Bureau of Reclamation shuts down primary canal for Klamath Project

Thousands of farmers who rely on the Klamath Project’s primary canal will be out of water for the season. They got the devastating news this week from the Bureau of Reclamation, the agency that oversees water resource management.

It says that the water supply is insufficient to operate the primary A canal because of the worsening drought. The Klamath Water Users Association called it the worst day in the history of the project.

This week’s drought monitor shows the heart of farm country is getting even drier.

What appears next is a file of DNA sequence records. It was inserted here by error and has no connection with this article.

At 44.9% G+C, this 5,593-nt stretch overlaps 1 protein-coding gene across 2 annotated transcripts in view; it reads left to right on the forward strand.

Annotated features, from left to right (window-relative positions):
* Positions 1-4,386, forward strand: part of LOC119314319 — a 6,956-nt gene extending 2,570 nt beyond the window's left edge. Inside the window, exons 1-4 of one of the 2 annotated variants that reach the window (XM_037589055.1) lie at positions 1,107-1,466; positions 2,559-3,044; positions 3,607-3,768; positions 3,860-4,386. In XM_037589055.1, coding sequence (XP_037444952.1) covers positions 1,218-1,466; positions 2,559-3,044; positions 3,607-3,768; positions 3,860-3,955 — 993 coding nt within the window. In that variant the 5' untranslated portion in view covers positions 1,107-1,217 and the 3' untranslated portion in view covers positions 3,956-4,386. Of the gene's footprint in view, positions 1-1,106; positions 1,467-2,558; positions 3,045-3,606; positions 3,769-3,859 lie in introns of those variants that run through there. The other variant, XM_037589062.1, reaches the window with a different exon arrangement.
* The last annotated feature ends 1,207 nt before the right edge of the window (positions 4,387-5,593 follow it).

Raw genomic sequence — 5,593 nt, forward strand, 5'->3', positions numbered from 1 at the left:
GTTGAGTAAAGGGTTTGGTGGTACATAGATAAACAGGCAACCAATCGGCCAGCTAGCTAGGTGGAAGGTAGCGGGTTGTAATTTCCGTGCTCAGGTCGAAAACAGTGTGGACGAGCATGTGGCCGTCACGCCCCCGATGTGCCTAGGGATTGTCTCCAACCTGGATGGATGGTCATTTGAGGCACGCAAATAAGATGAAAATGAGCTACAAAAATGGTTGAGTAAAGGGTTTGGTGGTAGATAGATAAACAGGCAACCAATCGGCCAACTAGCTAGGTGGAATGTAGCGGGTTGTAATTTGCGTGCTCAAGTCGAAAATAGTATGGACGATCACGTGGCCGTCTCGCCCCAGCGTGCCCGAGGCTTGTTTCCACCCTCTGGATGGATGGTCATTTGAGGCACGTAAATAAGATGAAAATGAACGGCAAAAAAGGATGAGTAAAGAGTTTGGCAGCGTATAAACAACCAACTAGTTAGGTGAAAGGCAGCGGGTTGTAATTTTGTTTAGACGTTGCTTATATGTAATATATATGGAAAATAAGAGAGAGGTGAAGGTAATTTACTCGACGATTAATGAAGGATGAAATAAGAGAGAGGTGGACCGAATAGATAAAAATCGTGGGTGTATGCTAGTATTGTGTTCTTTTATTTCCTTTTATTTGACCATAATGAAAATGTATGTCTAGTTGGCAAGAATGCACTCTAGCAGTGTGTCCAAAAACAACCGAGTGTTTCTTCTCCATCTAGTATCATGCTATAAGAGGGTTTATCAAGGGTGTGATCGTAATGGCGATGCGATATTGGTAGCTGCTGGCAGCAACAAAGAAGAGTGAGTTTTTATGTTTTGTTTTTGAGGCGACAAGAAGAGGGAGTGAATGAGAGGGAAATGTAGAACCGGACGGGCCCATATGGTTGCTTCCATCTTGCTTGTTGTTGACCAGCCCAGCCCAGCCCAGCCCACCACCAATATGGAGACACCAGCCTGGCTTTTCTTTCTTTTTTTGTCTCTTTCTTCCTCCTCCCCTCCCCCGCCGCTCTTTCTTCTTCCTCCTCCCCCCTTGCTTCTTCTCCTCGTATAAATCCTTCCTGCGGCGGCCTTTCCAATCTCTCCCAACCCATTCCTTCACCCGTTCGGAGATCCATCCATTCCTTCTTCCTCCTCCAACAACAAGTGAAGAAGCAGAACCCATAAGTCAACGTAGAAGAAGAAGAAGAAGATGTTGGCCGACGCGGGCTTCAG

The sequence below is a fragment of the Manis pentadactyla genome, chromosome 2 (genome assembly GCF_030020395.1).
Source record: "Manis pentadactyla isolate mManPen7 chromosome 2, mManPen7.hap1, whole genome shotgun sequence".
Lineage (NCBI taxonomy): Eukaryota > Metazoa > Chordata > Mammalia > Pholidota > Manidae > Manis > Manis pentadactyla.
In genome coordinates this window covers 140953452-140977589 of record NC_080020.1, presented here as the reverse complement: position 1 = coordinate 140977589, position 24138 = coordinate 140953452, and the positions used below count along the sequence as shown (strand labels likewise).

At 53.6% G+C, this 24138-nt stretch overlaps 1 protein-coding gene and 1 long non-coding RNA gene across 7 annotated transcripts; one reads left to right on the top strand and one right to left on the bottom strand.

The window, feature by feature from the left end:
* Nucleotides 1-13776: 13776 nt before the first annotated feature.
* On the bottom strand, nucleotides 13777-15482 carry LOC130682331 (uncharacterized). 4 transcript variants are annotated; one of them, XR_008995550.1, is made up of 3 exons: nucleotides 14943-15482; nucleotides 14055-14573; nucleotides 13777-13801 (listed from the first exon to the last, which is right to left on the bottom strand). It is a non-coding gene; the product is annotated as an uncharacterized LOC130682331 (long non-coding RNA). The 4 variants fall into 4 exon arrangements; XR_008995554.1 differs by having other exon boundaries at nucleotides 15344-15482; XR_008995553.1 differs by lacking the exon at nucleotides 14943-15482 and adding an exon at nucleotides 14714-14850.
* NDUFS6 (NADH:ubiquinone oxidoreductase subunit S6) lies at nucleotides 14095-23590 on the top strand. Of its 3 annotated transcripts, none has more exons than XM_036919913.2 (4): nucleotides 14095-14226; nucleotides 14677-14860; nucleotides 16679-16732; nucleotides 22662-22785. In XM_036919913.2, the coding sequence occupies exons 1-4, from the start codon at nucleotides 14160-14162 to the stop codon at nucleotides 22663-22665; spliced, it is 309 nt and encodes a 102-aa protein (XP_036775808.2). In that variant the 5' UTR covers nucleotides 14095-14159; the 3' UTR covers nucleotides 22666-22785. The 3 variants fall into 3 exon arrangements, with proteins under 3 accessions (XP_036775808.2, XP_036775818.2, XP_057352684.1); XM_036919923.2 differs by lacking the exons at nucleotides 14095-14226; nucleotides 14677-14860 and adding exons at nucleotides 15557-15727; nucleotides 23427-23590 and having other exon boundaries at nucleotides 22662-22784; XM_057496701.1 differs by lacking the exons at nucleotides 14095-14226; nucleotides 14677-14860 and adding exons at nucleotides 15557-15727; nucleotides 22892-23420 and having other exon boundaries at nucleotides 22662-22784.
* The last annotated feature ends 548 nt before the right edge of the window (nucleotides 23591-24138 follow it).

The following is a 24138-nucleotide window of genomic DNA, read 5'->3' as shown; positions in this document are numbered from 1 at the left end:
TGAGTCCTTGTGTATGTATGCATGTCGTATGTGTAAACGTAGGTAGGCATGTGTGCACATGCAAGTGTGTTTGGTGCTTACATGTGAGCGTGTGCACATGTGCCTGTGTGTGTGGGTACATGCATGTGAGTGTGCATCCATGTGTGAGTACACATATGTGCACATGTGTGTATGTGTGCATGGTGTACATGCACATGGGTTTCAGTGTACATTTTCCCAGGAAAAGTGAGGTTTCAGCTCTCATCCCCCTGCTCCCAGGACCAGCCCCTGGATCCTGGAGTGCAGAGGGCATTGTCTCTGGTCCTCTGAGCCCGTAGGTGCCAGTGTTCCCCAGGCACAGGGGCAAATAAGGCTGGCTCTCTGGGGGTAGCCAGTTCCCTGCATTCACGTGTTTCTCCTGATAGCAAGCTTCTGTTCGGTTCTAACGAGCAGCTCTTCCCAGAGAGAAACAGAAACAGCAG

Drought is spreading through the Midwest and it is hitting some rural areas particularly hard.

According to USDA’s Dennis Todey, “Those are centered on the Great Lakes, from most of Michigan over into parts of northern Illinois, southern Wisconsin, and northern Iowa. And then, you get into the plains, especially the Northern Plains, most of North Dakota, eastern Montana, and northern South Dakota are in some quite bad situations. That’s the area of the worst concern. That eastern [Corn Belt] area is a problem right now as we have some dry soils at planting, but it is not a major issue just yet.”

He says that dry conditions in the eastern Corn Belt began months ago, but the drought in the Dakotas started last summer.


Drought conditions in the west may be worse than the 2001 drought

Mother Nature is causing challenges for producers from California to South Carolina